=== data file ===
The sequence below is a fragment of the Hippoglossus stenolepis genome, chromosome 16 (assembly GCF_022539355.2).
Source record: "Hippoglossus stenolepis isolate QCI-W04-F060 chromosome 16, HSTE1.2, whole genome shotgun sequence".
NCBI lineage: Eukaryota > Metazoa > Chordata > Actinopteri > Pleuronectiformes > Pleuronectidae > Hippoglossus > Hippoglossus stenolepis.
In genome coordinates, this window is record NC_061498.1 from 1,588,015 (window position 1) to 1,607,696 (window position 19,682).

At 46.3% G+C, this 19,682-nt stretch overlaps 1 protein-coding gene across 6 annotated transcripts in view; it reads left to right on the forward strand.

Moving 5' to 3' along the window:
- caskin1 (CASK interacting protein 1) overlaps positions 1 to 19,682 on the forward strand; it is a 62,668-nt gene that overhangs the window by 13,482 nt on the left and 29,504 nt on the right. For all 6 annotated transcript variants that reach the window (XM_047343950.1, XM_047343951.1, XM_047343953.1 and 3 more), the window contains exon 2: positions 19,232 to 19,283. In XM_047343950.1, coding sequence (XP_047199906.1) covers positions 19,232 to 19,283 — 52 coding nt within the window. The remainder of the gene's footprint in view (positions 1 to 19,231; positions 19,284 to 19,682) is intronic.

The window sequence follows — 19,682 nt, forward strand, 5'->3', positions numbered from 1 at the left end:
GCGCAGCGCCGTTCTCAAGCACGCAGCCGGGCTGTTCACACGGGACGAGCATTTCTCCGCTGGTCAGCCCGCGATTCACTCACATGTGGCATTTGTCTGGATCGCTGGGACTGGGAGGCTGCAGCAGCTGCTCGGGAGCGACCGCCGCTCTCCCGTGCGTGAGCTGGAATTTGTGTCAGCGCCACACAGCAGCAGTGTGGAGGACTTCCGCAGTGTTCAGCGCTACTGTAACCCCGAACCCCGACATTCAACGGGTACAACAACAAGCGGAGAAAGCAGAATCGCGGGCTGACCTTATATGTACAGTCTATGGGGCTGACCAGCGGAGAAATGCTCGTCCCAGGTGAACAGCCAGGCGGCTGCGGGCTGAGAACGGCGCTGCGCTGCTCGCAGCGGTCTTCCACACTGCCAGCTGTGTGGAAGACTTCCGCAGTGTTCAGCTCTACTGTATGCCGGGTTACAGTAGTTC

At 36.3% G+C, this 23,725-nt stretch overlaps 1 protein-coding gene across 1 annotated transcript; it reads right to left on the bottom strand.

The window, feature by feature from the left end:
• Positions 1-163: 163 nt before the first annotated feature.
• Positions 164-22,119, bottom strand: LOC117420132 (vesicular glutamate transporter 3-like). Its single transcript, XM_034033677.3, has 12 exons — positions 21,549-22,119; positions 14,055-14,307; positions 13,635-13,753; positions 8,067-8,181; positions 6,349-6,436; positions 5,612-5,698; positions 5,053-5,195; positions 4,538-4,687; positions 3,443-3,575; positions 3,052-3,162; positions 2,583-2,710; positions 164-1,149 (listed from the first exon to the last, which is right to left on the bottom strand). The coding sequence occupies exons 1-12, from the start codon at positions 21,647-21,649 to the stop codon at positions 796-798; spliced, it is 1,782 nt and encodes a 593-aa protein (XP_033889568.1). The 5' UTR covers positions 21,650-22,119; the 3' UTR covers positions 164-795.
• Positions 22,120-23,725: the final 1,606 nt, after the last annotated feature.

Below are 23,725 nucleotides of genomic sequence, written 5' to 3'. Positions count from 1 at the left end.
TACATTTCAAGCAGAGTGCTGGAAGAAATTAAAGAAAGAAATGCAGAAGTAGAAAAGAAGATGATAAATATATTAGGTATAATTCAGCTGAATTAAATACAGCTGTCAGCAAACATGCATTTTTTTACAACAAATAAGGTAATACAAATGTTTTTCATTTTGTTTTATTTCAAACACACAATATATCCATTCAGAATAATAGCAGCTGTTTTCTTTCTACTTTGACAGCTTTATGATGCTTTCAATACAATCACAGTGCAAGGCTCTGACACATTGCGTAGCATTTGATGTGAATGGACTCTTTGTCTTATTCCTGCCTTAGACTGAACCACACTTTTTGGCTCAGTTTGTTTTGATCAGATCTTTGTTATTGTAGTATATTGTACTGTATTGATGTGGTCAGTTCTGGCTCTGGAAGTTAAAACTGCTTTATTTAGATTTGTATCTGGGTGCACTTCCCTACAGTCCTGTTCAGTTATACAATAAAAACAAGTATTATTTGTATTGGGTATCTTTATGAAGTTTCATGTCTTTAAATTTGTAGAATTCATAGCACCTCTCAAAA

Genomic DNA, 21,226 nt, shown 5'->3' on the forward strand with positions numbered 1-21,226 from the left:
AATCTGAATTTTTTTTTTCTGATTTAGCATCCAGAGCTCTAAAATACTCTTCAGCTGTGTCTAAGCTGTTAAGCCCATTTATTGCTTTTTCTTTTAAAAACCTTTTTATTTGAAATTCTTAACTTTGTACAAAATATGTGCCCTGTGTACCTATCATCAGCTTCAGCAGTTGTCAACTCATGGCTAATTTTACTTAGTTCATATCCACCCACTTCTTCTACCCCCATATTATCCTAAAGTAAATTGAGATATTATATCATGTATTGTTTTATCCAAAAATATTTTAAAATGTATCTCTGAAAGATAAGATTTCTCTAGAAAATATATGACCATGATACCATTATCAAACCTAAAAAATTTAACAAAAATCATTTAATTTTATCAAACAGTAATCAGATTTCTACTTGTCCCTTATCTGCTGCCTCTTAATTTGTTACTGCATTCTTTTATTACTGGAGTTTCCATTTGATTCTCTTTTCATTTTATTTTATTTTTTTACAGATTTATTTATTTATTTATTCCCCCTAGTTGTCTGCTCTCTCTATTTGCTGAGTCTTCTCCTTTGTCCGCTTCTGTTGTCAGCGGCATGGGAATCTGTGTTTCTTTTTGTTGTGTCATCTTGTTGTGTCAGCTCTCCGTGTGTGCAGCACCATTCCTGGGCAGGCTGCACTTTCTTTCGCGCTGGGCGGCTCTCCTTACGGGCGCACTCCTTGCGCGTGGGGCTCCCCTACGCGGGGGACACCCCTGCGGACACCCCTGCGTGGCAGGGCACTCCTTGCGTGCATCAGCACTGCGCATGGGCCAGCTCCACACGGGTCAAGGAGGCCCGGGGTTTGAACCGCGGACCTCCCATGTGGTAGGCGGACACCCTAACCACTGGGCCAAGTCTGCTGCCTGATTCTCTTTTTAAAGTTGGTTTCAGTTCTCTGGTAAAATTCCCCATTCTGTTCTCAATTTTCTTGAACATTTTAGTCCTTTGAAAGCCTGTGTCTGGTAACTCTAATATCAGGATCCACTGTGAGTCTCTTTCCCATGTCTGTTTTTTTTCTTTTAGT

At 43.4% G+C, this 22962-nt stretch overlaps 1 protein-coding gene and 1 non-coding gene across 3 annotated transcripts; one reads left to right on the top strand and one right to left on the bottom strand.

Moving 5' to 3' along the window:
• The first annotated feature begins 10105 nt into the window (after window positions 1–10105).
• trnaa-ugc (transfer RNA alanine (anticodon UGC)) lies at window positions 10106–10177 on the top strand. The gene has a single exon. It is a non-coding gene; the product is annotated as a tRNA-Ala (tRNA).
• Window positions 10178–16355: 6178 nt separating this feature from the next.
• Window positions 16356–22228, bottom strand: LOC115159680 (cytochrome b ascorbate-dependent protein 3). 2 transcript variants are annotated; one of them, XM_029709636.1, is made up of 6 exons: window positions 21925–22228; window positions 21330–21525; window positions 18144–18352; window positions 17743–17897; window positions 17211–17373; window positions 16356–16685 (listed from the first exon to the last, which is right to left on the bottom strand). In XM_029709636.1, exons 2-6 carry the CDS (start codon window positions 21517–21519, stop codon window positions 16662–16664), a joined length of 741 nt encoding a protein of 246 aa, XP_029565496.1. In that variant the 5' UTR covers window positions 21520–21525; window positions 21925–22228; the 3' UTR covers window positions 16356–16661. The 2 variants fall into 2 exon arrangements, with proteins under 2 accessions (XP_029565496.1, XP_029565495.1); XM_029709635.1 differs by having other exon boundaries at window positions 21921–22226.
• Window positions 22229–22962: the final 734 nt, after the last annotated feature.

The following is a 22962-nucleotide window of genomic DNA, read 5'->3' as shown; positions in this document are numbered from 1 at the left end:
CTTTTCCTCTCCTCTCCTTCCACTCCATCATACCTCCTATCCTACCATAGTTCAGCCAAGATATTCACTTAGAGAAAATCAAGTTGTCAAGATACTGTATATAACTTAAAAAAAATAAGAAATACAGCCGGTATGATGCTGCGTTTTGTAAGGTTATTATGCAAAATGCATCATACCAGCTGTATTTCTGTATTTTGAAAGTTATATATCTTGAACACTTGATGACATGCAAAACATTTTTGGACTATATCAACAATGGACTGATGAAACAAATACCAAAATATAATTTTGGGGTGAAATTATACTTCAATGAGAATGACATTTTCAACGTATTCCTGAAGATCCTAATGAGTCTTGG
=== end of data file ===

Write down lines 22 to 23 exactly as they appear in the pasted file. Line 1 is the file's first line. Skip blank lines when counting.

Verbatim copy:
• trnaa-ugc (transfer RNA alanine (anticodon UGC)) lies at window positions 10106–10177 on the top strand. The gene has a single exon. It is a non-coding gene; the product is annotated as a tRNA-Ala (tRNA).
• Window positions 10178–16355: 6178 nt separating this feature from the next.